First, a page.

Page 76 - Week 01 - Tuesday, 10 February 2015

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Examples would be the inquiries into the educational achievement gap, live music and vulnerable road users—just three examples where the community has been given an opportunity through the Assembly’s committee process to help shape policy not just for the government of the day but, in fact, for the entire Assembly, with all parties generally represented on those committees. We have also over the years issued a range of discussion papers and exposure drafts on legislation, again providing the community with that opportunity to engage with policy debate on legislative reform.

Since being a member of the executive, I have been working with my directorates, seeking to improve consultation processes. I want the directorates—and I have been very clear about this with them—to be open to input from the community, to listen to their concerns and to have the flexibility to respond and adapt so that services and facilities can be delivered to meet community needs and get the best possible outcome for the city.

Consultation, of course, can take many forms, with many degrees of engagement. Some of it can be quite simple and sometimes it is very difficult, through both the nature of the problem and the type of community that needs to be engaged, but it always needs to happen with an open mind.

An example of a consultation that has been well received by the community is the installation of new water refill stations around the city, an initiative of the parliamentary agreement. You might ask how the government work out where these should go and where the community would find them most useful. We asked the community through a consultation process. Ten of the drinking refill stations were installed at preselected district and neighbourhood ovals, based on government knowledge of them being high-usage locations, but the community was then invited to help determine the final 20 locations. Over 600 surveys were completed, with the most popular locations nominated including City Walk, Mount Ainslie lookout, the events terrace at the National Arboretum, Tuggeranong town park and along the Eastern Valley Way cycle path in Belconnen. Water refill stations are now being installed at these locations and should be completed by the end of the financial year.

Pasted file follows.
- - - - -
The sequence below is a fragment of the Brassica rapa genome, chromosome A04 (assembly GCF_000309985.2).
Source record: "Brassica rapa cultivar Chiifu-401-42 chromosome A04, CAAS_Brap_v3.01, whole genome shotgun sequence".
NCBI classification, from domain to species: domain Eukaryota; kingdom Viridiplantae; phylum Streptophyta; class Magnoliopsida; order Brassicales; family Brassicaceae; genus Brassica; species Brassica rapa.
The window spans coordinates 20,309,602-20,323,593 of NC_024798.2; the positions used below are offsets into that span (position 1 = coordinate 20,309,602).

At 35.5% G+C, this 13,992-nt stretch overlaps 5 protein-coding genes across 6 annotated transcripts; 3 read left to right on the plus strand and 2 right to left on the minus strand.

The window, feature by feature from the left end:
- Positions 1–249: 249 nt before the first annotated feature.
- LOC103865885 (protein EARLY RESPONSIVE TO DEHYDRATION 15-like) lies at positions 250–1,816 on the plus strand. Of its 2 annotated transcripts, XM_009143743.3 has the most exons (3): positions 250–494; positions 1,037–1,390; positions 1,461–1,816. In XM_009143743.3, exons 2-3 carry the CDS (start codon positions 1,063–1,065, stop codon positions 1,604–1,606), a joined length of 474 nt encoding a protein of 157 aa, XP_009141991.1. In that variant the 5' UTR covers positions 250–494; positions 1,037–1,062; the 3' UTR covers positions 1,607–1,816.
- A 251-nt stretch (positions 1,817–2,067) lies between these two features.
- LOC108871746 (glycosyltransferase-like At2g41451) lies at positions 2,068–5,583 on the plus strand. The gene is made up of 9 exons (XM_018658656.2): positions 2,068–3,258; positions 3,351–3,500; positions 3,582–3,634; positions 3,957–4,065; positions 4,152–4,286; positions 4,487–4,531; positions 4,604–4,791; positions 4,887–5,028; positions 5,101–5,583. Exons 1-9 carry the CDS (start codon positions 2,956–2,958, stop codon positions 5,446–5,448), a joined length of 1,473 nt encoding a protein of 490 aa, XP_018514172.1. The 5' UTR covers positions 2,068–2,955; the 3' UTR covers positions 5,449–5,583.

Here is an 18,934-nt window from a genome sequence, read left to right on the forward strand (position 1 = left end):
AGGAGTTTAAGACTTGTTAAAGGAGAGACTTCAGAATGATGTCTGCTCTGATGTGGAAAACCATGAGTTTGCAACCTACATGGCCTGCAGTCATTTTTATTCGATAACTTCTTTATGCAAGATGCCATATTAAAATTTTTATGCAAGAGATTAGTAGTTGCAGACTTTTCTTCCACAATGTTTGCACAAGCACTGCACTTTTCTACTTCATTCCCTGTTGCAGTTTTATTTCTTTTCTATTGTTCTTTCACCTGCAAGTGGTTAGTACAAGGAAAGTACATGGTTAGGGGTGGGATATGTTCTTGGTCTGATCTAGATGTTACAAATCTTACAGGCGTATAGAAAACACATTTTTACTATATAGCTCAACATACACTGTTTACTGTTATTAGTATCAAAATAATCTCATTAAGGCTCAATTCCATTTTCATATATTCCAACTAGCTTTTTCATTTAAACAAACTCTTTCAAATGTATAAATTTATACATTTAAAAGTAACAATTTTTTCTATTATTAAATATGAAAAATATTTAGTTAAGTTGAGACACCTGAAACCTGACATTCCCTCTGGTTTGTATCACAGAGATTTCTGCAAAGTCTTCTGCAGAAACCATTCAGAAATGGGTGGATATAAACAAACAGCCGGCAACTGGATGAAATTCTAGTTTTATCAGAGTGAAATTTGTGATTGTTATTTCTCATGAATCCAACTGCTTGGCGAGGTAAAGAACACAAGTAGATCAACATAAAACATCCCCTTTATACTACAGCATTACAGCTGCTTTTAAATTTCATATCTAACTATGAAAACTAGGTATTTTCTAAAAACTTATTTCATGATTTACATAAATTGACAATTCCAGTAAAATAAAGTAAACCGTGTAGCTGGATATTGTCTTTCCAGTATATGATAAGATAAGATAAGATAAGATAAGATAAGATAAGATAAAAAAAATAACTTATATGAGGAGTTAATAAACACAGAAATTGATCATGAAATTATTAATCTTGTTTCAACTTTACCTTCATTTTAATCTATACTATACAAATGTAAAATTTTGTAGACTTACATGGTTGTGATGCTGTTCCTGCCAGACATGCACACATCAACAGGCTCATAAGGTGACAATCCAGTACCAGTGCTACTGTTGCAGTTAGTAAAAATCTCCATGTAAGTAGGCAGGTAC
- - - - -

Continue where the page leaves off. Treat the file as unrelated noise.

This is a neat example of a focused consultation being used effectively to gather information about a specific community need. The survey was also an opportunity to further examine community attitudes by asking people how the provision of these facilities would affect their behaviour. Over 80 per cent of the survey respondents said more drinking fountains would encourage them to carry a reusable water bottle, reducing plastic bottle waste caused by purchased drinks—again, a good example of gaining valuable information about community needs to inform government policymaking.

Another focused example of public consultation is the development of the ACTION Nightrider service. We are aware that it takes time to build patronage for a seasonal service such as this, and with that in mind ACTION is trying really hard to provide a model of service delivery that meets the needs of the community—both existing passengers and those who have not yet used the service.

This year ACTION came to me with an idea on a new way to approach the service that they thought would make it more attractive. I said, “Well, let’s see if we can

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